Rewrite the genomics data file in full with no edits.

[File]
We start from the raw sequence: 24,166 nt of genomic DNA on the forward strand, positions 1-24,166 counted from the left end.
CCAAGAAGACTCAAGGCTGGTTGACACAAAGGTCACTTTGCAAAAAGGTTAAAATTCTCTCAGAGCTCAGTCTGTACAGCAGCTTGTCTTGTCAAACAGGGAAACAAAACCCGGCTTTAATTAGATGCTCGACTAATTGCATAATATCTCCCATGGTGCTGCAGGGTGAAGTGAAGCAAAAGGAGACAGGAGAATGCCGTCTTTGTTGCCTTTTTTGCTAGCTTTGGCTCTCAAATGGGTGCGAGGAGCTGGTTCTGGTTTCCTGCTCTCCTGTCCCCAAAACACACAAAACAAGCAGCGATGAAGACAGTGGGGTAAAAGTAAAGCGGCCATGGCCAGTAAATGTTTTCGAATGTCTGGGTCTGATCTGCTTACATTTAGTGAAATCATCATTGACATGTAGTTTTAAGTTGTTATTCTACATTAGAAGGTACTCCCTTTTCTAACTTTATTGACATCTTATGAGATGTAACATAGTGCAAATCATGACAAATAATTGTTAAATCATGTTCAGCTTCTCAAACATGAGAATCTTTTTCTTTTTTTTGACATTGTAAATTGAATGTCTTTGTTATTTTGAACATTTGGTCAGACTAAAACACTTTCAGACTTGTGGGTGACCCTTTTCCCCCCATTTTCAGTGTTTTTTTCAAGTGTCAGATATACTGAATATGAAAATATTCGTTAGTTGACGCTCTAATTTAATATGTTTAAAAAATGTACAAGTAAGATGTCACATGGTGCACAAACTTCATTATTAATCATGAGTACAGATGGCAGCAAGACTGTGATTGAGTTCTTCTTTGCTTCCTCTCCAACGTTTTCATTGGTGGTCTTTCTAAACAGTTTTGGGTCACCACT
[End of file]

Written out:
We start from the raw sequence: 24,166 nt of genomic DNA on the forward strand, positions 1-24,166 counted from the left end.
CCAAGAAGACTCAAGGCTGGTTGACACAAAGGTCACTTTGCAAAAAGGTTAAAATTCTCTCAGAGCTCAGTCTGTACAGCAGCTTGTCTTGTCAAACAGGGAAACAAAACCCGGCTTTAATTAGATGCTCGACTAATTGCATAATATCTCCCATGGTGCTGCAGGGTGAAGTGAAGCAAAAGGAGACAGGAGAATGCCGTCTTTGTTGCCTTTTTTGCTAGCTTTGGCTCTCAAATGGGTGCGAGGAGCTGGTTCTGGTTTCCTGCTCTCCTGTCCCCAAAACACACAAAACAAGCAGCGATGAAGACAGTGGGGTAAAAGTAAAGCGGCCATGGCCAGTAAATGTTTTCGAATGTCTGGGTCTGATCTGCTTACATTTAGTGAAATCATCATTGACATGTAGTTTTAAGTTGTTATTCTACATTAGAAGGTACTCCCTTTTCTAACTTTATTGACATCTTATGAGATGTAACATAGTGCAAATCATGACAAATAATTGTTAAATCATGTTCAGCTTCTCAAACATGAGAATCTTTTTCTTTTTTTTGACATTGTAAATTGAATGTCTTTGTTATTTTGAACATTTGGTCAGACTAAAACACTTTCAGACTTGTGGGTGACCCTTTTCCCCCCATTTTCAGTGTTTTTTTCAAGTGTCAGATATACTGAATATGAAAATATTCGTTAGTTGACGCTCTAATTTAATATGTTTAAAAAATGTACAAGTAAGATGTCACATGGTGCACAAACTTCATTATTAATCATGAGTACAGATGGCAGCAAGACTGTGATTGAGTTCTTCTTTGCTTCCTCTCCAACGTTTTCATTGGTGGTCTTTCTAAACAGTTTTGGGTCACCACT